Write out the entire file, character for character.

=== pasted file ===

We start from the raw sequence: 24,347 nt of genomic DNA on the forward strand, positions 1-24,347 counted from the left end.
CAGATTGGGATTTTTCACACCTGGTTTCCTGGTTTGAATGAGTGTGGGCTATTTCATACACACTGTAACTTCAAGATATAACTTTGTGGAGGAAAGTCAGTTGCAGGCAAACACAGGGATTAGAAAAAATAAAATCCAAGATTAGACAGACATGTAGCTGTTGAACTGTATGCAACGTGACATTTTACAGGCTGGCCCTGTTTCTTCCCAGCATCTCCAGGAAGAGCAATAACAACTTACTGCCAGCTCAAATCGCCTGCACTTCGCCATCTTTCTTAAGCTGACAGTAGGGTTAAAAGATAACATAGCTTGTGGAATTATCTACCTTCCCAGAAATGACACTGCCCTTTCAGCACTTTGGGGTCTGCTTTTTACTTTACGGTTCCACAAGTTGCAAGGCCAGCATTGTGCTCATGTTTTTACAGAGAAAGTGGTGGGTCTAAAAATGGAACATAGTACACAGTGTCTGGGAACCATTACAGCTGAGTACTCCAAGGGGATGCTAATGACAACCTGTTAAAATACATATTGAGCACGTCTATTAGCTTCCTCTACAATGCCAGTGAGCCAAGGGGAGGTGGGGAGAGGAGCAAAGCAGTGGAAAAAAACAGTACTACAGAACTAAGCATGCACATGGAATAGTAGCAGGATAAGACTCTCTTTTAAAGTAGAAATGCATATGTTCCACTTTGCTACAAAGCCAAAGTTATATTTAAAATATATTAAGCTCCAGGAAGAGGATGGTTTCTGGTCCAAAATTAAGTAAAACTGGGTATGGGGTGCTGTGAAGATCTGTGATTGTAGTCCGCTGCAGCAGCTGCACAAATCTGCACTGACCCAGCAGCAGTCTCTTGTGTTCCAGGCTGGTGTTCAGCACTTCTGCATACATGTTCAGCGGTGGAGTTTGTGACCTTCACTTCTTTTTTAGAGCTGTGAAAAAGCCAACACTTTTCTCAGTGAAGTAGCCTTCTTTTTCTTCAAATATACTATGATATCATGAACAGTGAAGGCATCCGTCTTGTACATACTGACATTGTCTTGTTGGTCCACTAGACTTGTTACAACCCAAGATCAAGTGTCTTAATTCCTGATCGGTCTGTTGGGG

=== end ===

We start from the raw sequence: 24,347 nt of genomic DNA on the forward strand, positions 1-24,347 counted from the left end.
CAGATTGGGATTTTTCACACCTGGTTTCCTGGTTTGAATGAGTGTGGGCTATTTCATACACACTGTAACTTCAAGATATAACTTTGTGGAGGAAAGTCAGTTGCAGGCAAACACAGGGATTAGAAAAAATAAAATCCAAGATTAGACAGACATGTAGCTGTTGAACTGTATGCAACGTGACATTTTACAGGCTGGCCCTGTTTCTTCCCAGCATCTCCAGGAAGAGCAATAACAACTTACTGCCAGCTCAAATCGCCTGCACTTCGCCATCTTTCTTAAGCTGACAGTAGGGTTAAAAGATAACATAGCTTGTGGAATTATCTACCTTCCCAGAAATGACACTGCCCTTTCAGCACTTTGGGGTCTGCTTTTTACTTTACGGTTCCACAAGTTGCAAGGCCAGCATTGTGCTCATGTTTTTACAGAGAAAGTGGTGGGTCTAAAAATGGAACATAGTACACAGTGTCTGGGAACCATTACAGCTGAGTACTCCAAGGGGATGCTAATGACAACCTGTTAAAATACATATTGAGCACGTCTATTAGCTTCCTCTACAATGCCAGTGAGCCAAGGGGAGGTGGGGAGAGGAGCAAAGCAGTGGAAAAAAACAGTACTACAGAACTAAGCATGCACATGGAATAGTAGCAGGATAAGACTCTCTTTTAAAGTAGAAATGCATATGTTCCACTTTGCTACAAAGCCAAAGTTATATTTAAAATATATTAAGCTCCAGGAAGAGGATGGTTTCTGGTCCAAAATTAAGTAAAACTGGGTATGGGGTGCTGTGAAGATCTGTGATTGTAGTCCGCTGCAGCAGCTGCACAAATCTGCACTGACCCAGCAGCAGTCTCTTGTGTTCCAGGCTGGTGTTCAGCACTTCTGCATACATGTTCAGCGGTGGAGTTTGTGACCTTCACTTCTTTTTTAGAGCTGTGAAAAAGCCAACACTTTTCTCAGTGAAGTAGCCTTCTTTTTCTTCAAATATACTATGATATCATGAACAGTGAAGGCATCCGTCTTGTACATACTGACATTGTCTTGTTGGTCCACTAGACTTGTTACAACCCAAGATCAAGTGTCTTAATTCCTGATCGGTCTGTTGGGG